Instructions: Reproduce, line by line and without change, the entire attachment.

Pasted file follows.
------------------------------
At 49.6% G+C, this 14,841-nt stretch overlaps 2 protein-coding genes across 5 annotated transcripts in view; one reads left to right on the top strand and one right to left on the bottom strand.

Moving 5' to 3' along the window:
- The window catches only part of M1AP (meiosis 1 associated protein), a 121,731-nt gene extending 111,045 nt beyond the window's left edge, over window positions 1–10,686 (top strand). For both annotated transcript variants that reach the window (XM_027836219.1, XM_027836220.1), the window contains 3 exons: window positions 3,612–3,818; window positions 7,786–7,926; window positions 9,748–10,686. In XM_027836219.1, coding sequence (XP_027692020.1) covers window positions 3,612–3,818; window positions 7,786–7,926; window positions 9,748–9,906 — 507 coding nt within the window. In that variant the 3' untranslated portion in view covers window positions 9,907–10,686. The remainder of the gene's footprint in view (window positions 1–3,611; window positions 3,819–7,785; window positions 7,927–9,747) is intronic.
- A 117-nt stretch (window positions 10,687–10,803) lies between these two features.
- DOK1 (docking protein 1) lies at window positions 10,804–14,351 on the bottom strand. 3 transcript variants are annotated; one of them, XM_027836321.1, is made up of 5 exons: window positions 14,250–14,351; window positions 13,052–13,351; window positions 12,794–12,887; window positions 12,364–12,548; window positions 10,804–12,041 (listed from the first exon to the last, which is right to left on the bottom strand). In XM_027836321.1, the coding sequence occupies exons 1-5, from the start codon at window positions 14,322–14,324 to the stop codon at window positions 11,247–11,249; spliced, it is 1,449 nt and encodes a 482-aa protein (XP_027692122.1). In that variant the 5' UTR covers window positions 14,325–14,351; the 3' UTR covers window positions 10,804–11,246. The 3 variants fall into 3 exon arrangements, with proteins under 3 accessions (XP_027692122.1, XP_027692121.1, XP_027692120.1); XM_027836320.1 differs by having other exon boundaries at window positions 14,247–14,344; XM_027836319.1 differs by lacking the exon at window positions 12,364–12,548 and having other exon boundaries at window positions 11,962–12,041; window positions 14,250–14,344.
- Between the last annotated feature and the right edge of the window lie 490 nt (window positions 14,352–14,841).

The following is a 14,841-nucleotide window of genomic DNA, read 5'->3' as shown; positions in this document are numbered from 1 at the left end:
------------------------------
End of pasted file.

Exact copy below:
At 49.6% G+C, this 14,841-nt stretch overlaps 2 protein-coding genes across 5 annotated transcripts in view; one reads left to right on the top strand and one right to left on the bottom strand.

Moving 5' to 3' along the window:
- The window catches only part of M1AP (meiosis 1 associated protein), a 121,731-nt gene extending 111,045 nt beyond the window's left edge, over window positions 1–10,686 (top strand). For both annotated transcript variants that reach the window (XM_027836219.1, XM_027836220.1), the window contains 3 exons: window positions 3,612–3,818; window positions 7,786–7,926; window positions 9,748–10,686. In XM_027836219.1, coding sequence (XP_027692020.1) covers window positions 3,612–3,818; window positions 7,786–7,926; window positions 9,748–9,906 — 507 coding nt within the window. In that variant the 3' untranslated portion in view covers window positions 9,907–10,686. The remainder of the gene's footprint in view (window positions 1–3,611; window positions 3,819–7,785; window positions 7,927–9,747) is intronic.
- A 117-nt stretch (window positions 10,687–10,803) lies between these two features.
- DOK1 (docking protein 1) lies at window positions 10,804–14,351 on the bottom strand. 3 transcript variants are annotated; one of them, XM_027836321.1, is made up of 5 exons: window positions 14,250–14,351; window positions 13,052–13,351; window positions 12,794–12,887; window positions 12,364–12,548; window positions 10,804–12,041 (listed from the first exon to the last, which is right to left on the bottom strand). In XM_027836321.1, the coding sequence occupies exons 1-5, from the start codon at window positions 14,322–14,324 to the stop codon at window positions 11,247–11,249; spliced, it is 1,449 nt and encodes a 482-aa protein (XP_027692122.1). In that variant the 5' UTR covers window positions 14,325–14,351; the 3' UTR covers window positions 10,804–11,246. The 3 variants fall into 3 exon arrangements, with proteins under 3 accessions (XP_027692122.1, XP_027692121.1, XP_027692120.1); XM_027836320.1 differs by having other exon boundaries at window positions 14,247–14,344; XM_027836319.1 differs by lacking the exon at window positions 12,364–12,548 and having other exon boundaries at window positions 11,962–12,041; window positions 14,250–14,344.
- Between the last annotated feature and the right edge of the window lie 490 nt (window positions 14,352–14,841).

The following is a 14,841-nucleotide window of genomic DNA, read 5'->3' as shown; positions in this document are numbered from 1 at the left end: